Frequently, much information is available pertinent to the condition of a site, such as historical land use and results from intrusive site investigations. However, in many cases this information is scattered throughout numerous hard copy reports and is effectively wasted. A properly designed GIS can retrieve this information and maximise its value.
The use of a GIS system provides a number of significant advantages:
- Reduced cost – it allows cost-effective management of large environmental and facility data sets. It streamlines reporting and reduces the cost of compliance monitoring regimes.
- Risk & Liability Management – it allows complex analysis and risk assessment to be easily communicated, enabling asset managers in understanding and agreeing to remedial strategy.
- Data Ownership – user-friendly and desktop PC-driven system allows companies to be owners/managers of their own data without over-dependence on consultants.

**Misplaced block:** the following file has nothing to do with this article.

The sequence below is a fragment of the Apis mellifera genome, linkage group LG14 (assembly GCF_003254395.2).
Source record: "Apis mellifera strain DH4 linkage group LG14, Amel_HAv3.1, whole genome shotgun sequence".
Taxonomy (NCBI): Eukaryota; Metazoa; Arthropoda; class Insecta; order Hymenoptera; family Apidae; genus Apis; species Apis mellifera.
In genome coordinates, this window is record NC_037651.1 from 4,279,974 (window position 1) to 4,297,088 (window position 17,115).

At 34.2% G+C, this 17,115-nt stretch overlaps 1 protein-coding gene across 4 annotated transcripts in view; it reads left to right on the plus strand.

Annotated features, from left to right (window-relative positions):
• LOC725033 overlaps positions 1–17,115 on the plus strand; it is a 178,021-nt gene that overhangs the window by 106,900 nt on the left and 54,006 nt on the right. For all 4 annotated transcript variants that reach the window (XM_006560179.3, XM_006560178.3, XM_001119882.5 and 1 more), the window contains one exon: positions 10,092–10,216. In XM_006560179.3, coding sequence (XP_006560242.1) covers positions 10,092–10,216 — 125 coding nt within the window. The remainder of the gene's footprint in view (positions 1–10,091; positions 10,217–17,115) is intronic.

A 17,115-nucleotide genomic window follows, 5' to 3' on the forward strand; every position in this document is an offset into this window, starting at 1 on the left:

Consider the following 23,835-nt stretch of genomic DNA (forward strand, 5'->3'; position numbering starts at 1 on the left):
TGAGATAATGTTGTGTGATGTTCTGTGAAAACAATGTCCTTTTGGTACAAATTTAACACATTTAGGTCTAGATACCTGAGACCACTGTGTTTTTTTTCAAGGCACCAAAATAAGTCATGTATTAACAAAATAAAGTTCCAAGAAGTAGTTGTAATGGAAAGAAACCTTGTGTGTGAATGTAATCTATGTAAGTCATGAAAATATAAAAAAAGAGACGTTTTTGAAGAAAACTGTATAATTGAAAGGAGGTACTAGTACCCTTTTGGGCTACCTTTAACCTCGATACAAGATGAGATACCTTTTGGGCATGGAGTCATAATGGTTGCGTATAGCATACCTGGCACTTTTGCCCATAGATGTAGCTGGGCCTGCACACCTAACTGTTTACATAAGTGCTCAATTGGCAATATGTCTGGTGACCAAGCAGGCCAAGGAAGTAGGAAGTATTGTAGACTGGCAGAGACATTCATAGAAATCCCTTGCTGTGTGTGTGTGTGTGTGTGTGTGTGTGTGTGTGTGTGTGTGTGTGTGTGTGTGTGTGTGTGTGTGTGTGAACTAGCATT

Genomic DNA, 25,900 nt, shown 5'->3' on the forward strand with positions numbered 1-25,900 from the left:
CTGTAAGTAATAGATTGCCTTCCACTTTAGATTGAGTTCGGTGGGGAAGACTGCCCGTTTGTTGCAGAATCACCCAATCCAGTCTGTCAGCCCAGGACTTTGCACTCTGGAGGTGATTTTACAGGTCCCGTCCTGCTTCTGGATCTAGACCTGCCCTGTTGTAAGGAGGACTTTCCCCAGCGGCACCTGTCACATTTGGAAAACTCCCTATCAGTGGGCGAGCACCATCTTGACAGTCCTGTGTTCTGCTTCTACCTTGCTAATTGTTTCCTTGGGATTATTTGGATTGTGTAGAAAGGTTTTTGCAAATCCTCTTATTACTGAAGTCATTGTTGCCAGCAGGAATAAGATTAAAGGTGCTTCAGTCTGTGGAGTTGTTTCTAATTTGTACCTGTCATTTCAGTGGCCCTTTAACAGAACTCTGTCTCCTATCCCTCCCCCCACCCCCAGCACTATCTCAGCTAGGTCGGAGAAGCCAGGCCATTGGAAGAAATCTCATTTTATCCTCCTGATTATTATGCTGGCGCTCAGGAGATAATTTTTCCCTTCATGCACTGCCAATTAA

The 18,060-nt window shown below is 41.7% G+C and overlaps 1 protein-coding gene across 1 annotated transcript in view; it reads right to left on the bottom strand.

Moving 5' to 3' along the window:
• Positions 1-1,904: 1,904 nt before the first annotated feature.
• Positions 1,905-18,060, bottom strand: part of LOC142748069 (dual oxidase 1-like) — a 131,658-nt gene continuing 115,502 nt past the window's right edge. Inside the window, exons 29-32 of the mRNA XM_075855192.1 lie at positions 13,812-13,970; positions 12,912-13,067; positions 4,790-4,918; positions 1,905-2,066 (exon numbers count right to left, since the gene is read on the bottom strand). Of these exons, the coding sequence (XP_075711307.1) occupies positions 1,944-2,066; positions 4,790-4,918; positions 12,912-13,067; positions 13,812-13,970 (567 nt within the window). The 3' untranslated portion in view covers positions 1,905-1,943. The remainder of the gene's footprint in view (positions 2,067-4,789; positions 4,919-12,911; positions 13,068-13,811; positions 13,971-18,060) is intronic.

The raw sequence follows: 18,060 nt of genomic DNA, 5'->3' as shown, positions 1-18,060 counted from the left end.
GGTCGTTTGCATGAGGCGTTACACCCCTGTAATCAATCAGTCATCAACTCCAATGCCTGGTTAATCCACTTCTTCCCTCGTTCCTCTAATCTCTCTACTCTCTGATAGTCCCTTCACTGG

The Shell GIS Toolkit is a suite of commercially available applications which have been integrated by scientists at Shell’s Westhollow Technology Centre and Cheshire Innovation Park. The main uses of the GIS Toolkit are:
- to store past, present and future pertinent soil and groundwater data in a suitable form,
- to be able to use the data in routine reporting,
- to be able to use the data as input to groundwater models, and
- to be able to visualise the data and the outputs of risk assessments.